Even as the world now darkly monitors Japan’s misfortune and beleaguered nuclear crisis, it is to no surprise that almost all of this month’s search terms are related to its devastating events.
Searches for “Japan news”, “nuclear reactor” , “Japan radiation” and related trending terms reached a breakout* as people from most countries around the globe searched for minute-by-minute information on the continuing natural and humanitarian disaster.
Our very own Google Trends tool reveals as to what’s on the public’s collective mind – by analysing how frequently search terms have appeared in search, and in which geographic regions people have searched for them most.
As the ripple effects from the nuclear power emergency were being felt around the world, (with news of risking a meltdown in Japan’s nuclear fuel) we noticed that the average worldwide search traffic of the term ‘nuclear reactor’ rose sharply following the news (8-9th March), peaked 3.5 times more than the month’s average (around March 15-17th ) before cascading down slowly.
Out of all countries New Zealander internet users showed the maximum number of searches relative to the total number of searches done on Google over March. This may be because New Zealand consists of a similar topography as Japan – and its dynamic boundary of islands straddles between the Pacific and Indo-Australian Plates, causing rising concerns to a similar fate. Besides, a Tsunami alert was also issued to the country following the 8.9 quake.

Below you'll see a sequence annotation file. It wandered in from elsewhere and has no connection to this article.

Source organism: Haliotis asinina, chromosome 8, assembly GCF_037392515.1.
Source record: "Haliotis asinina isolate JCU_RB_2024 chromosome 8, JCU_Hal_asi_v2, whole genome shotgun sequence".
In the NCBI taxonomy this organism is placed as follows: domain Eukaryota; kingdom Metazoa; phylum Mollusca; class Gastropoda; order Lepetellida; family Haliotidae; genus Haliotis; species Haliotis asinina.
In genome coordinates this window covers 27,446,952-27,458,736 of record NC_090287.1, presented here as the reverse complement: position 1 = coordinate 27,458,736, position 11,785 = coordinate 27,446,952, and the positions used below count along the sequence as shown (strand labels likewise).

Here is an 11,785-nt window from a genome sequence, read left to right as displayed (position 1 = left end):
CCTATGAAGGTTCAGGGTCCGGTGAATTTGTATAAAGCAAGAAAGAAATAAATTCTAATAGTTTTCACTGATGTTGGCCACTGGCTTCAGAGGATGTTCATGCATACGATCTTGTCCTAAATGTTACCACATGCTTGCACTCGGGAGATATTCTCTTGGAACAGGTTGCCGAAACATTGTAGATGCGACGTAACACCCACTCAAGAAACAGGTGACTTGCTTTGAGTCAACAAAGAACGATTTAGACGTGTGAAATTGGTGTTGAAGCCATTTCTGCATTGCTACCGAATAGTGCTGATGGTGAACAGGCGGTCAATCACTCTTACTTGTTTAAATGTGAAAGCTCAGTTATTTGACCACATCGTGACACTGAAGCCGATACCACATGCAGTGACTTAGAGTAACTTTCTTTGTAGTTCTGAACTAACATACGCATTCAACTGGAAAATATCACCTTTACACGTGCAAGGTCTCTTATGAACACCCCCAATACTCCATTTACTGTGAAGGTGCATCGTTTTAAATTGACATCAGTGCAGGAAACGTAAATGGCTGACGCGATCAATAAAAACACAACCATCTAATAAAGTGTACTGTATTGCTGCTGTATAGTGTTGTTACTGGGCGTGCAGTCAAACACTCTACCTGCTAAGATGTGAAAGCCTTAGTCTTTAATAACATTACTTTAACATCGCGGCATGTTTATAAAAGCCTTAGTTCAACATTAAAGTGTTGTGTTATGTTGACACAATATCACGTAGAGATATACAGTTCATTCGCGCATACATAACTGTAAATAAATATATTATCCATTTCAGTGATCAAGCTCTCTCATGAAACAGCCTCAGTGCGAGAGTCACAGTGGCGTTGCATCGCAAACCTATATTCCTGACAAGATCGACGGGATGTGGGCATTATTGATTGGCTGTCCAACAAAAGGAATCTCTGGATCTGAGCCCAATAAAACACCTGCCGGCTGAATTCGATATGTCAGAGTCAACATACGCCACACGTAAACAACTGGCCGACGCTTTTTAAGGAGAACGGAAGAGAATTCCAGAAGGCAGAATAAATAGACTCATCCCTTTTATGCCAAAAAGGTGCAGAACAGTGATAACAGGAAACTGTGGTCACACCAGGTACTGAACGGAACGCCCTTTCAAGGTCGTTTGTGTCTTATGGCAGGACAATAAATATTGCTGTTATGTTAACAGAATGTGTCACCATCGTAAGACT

The coastline cities of San Francisco and Singapore furthermore showed high earthquake word search and related searches for similar reasons.
Likewise, for the terms “japan radiation” and “nuclear energy” tracking down got back to more or less normal after a spike seen around March 14-15th. Searches for these keywords were almost 400- 500% times more than typical.
The search term “earthquake” was yet again a cause of concern. For instance, six reactors in the U.S. use the same design as Fukushima Daiichi, according to the Nuclear Energy Institute, and most of the U.S.’s 104 plants were built in the 1970s and 1980s, challenging its future containment to radiation. To avert perilous consequences, the United States Geological Survey’s (USGS) Earthquake Hazards Program works to reduce earthquake hazard in the United States. Real time information on earthquakes can be on seen on this link.
Though the horror of what occurred is still hard to grasp, we see that the shock is gradually wearing off (and reality sinking in). People the world over are getting back to normalcy in terms of their inquisitiveness to dig more news about Japan’s situation.
The devastation has not only changed the shape of public opinion and raised the bar of safety for all nations; it has yet again revealed the fragile streak to our very existence.
*Breakout defines a search term that has experienced a change in growth greater than 5,000 percent.